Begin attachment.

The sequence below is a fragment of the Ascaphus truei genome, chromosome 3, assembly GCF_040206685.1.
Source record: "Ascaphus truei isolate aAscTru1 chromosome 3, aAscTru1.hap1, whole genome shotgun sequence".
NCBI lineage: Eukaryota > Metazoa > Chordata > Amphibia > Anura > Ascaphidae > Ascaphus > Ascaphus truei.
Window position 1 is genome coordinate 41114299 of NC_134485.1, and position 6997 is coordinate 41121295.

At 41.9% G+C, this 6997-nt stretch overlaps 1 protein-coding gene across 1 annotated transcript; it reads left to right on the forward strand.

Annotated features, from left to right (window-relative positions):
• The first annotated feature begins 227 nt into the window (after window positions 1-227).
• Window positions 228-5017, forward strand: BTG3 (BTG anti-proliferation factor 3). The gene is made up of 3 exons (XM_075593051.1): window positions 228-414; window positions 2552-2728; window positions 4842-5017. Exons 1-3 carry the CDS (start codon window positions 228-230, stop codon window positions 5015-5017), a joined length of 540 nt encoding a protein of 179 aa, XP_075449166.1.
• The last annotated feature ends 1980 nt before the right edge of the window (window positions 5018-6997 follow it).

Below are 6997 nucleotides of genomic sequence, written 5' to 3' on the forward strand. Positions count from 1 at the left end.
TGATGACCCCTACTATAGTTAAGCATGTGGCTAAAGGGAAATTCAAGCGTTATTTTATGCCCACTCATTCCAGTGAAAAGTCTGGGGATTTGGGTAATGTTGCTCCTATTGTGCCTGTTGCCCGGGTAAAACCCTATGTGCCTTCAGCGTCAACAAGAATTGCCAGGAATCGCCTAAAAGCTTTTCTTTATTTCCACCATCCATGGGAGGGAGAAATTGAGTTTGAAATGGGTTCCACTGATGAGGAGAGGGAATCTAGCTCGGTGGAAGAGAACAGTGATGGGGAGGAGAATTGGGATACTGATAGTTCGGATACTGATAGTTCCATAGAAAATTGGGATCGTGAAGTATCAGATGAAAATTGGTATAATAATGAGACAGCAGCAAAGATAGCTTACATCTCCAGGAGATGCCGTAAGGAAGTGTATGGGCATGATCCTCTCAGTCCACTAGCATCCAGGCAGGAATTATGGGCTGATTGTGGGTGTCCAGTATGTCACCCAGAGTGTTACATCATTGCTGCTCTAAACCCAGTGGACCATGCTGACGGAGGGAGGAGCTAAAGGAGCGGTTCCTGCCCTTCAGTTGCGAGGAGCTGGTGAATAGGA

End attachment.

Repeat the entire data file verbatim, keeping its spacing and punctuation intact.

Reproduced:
The sequence below is a fragment of the Ascaphus truei genome, chromosome 3, assembly GCF_040206685.1.
Source record: "Ascaphus truei isolate aAscTru1 chromosome 3, aAscTru1.hap1, whole genome shotgun sequence".
NCBI lineage: Eukaryota > Metazoa > Chordata > Amphibia > Anura > Ascaphidae > Ascaphus > Ascaphus truei.
Window position 1 is genome coordinate 41114299 of NC_134485.1, and position 6997 is coordinate 41121295.

At 41.9% G+C, this 6997-nt stretch overlaps 1 protein-coding gene across 1 annotated transcript; it reads left to right on the forward strand.

Annotated features, from left to right (window-relative positions):
• The first annotated feature begins 227 nt into the window (after window positions 1-227).
• Window positions 228-5017, forward strand: BTG3 (BTG anti-proliferation factor 3). The gene is made up of 3 exons (XM_075593051.1): window positions 228-414; window positions 2552-2728; window positions 4842-5017. Exons 1-3 carry the CDS (start codon window positions 228-230, stop codon window positions 5015-5017), a joined length of 540 nt encoding a protein of 179 aa, XP_075449166.1.
• The last annotated feature ends 1980 nt before the right edge of the window (window positions 5018-6997 follow it).

Below are 6997 nucleotides of genomic sequence, written 5' to 3' on the forward strand. Positions count from 1 at the left end.
TGATGACCCCTACTATAGTTAAGCATGTGGCTAAAGGGAAATTCAAGCGTTATTTTATGCCCACTCATTCCAGTGAAAAGTCTGGGGATTTGGGTAATGTTGCTCCTATTGTGCCTGTTGCCCGGGTAAAACCCTATGTGCCTTCAGCGTCAACAAGAATTGCCAGGAATCGCCTAAAAGCTTTTCTTTATTTCCACCATCCATGGGAGGGAGAAATTGAGTTTGAAATGGGTTCCACTGATGAGGAGAGGGAATCTAGCTCGGTGGAAGAGAACAGTGATGGGGAGGAGAATTGGGATACTGATAGTTCGGATACTGATAGTTCCATAGAAAATTGGGATCGTGAAGTATCAGATGAAAATTGGTATAATAATGAGACAGCAGCAAAGATAGCTTACATCTCCAGGAGATGCCGTAAGGAAGTGTATGGGCATGATCCTCTCAGTCCACTAGCATCCAGGCAGGAATTATGGGCTGATTGTGGGTGTCCAGTATGTCACCCAGAGTGTTACATCATTGCTGCTCTAAACCCAGTGGACCATGCTGACGGAGGGAGGAGCTAAAGGAGCGGTTCCTGCCCTTCAGTTGCGAGGAGCTGGTGAATAGGA